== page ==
[acimlessons_list] Lesson 21 - January 21
sue at circleofa.org
Fri Jan 20 07:08:11 EST 2012
Lesson 21 - January 21
"I am determined to see things differently."
Exercise: 5 times, for 1 full minute each
* Repeat the idea.
* Then close your eyes and search your mind carefully for any
situation at any time that arouses anger in you, no matter how mild. Hold
each one in mind and say, "I am determined to see [specify person or
situation] differently." Give "little" and "big" thoughts of anger the same
attention. Be very specific, even to the point of naming specific attributes
in specific people that anger you: "I am determined to see [specify the
attribute] in [name of person] differently."
Remarks: In this practice, we are meant to avoid the fallacy that the degree
of our anger matters. This fallacy takes two forms. The first is thinking
that tiny bits of anger-for instance, mild irritation-are too small to
bother including in the exercise. The second is emphasizing certain
"obvious" sources of anger, which implies that in these particular cases our
anger is truly justified. The truth is that all anger is maximal and none of
it is justified.
A second fallacy is mentioned as well. This is the belief that our anger is
confined to a particular personality trait in someone: "I basically love
Jim. I am not angry at him across the board, just at this one particularly
annoying trait of his." This lesson is implying that our anger toward this
person is not safely confined in this way; it is across the board. With this
fallacy, rather than not letting it influence our practice (as with the
previous fallacy), we are supposed to use it in our practice. We are
supposed to apply the idea specifically to that trait (see 5:4).
Response to temptation: whenever a situation arouses anger
Repeat the idea, specifying the perceived source of the anger: "I am
determined to see [specify person or situation] differently."
In this lesson we apply the idea of being determined to see to specific
situations that arouse anger, with an emphasis on seeing these situations
differently. The meaning of these exercises in connection with transforming
our perceptions is quite obvious.
One thought from this lesson is particularly striking. It is a thought that
makes more and more sense to me the longer I work with the Course, studying
the Text and practicing the mental disciplines it teaches us.
"You will become increasingly aware that a slight twinge of annoyance is
nothing but a veil drawn over intense fury."
The very first "miracle principle" presented in Chapter 1 of the Text said,
"There is no order of difficulty in miracles." The idea expressed in this
lesson closely parallels that concept. There is no order of severity in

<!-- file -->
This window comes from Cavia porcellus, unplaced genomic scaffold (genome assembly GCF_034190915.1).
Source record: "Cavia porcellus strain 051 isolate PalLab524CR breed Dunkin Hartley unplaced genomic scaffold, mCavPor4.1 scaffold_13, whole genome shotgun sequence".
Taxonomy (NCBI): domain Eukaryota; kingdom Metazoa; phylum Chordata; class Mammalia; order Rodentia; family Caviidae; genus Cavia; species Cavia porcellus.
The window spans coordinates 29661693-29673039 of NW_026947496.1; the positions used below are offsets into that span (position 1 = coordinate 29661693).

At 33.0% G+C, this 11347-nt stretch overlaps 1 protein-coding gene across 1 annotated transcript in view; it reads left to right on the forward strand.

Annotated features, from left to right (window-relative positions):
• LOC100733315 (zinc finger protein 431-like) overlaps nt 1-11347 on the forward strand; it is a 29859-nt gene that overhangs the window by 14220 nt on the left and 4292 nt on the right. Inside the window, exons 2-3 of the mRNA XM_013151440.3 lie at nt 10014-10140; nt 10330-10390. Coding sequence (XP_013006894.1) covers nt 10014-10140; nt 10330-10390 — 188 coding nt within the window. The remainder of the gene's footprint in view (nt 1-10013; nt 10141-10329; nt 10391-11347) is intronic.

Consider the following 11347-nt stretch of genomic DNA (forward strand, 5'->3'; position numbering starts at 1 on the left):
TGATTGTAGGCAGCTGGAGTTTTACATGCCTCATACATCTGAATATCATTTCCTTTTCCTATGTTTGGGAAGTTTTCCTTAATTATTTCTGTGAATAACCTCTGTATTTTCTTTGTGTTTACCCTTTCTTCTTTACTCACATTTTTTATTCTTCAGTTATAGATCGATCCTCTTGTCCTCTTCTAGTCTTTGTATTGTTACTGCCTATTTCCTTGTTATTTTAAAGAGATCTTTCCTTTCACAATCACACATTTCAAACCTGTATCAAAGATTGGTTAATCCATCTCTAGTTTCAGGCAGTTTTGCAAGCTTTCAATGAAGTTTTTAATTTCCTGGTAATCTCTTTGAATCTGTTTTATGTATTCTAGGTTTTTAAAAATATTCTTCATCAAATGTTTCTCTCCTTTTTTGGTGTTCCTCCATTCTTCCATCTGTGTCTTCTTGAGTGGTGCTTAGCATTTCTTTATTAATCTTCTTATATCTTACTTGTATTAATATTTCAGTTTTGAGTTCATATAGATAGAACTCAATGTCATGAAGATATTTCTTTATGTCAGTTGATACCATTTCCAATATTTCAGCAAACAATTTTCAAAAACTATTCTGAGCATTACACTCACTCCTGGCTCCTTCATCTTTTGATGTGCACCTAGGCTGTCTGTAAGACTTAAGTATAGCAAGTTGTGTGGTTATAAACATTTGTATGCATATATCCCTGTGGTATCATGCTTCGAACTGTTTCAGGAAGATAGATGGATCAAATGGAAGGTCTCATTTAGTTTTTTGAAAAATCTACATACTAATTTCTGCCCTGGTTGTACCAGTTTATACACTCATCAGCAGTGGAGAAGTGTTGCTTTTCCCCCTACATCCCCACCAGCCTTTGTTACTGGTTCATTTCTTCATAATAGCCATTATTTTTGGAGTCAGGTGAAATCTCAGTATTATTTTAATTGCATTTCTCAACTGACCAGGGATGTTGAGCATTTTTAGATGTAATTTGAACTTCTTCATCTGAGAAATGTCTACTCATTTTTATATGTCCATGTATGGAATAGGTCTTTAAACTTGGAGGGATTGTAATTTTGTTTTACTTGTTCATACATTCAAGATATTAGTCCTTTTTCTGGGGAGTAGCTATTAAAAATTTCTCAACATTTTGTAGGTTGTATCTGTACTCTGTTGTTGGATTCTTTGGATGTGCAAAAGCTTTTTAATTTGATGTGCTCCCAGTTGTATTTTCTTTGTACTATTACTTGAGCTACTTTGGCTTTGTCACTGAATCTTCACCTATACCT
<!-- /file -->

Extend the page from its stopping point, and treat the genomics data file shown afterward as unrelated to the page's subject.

anger, either; a slight twinge of annoyance is the same as intense fury, and
in fact <is> disguised rage. All forms of anger stem from the same source.
Some schools of psychology have long maintained that everyone carries around
a deeply suppressed, primal anger. It may be tempered by a veneer of
civilization, but underneath, in the subconscious, lies a violent fury. Many
have attributed this to our animalistic origins in evolution, but the Course
sees the anger in a metaphysical sense. Within us we carry a blinding anger
at ourselves because we believe we have attacked reality and succeeded; we
have somehow managed to separate ourselves from God and have destroyed the
unity of Heaven. We think that in a childish fit of pique over not receiving
special treatment and special love, we have ruined our own home and can
never go back.
We are enraged at ourselves, but, unable to endure the guilt of our own
self-hatred, we broadcast it outward and deflect our anger onto other
objects we believe to be separate from ourselves. The term used for this
displacement of anger is "projection." The ego within us is constantly
"cruising," looking for situations onto which anger can be projected with
seeming justification, in order to convince our minds that the cause of the
anger is without, and not within.
Every flash of anger, ranging from mild irritation up to rage, are all
symptoms of this same, deep, primal self-hatred, projected onto the world.
They are all the same thing. This is why the Course is advising us not to
believe that some forms of attack are more justified than others, and not to
overlook the "little" thoughts of anger. By making no distinction between
"degrees" of anger we are helping ourselves learn that they are, in reality,
all the same, and all equally unjustified.
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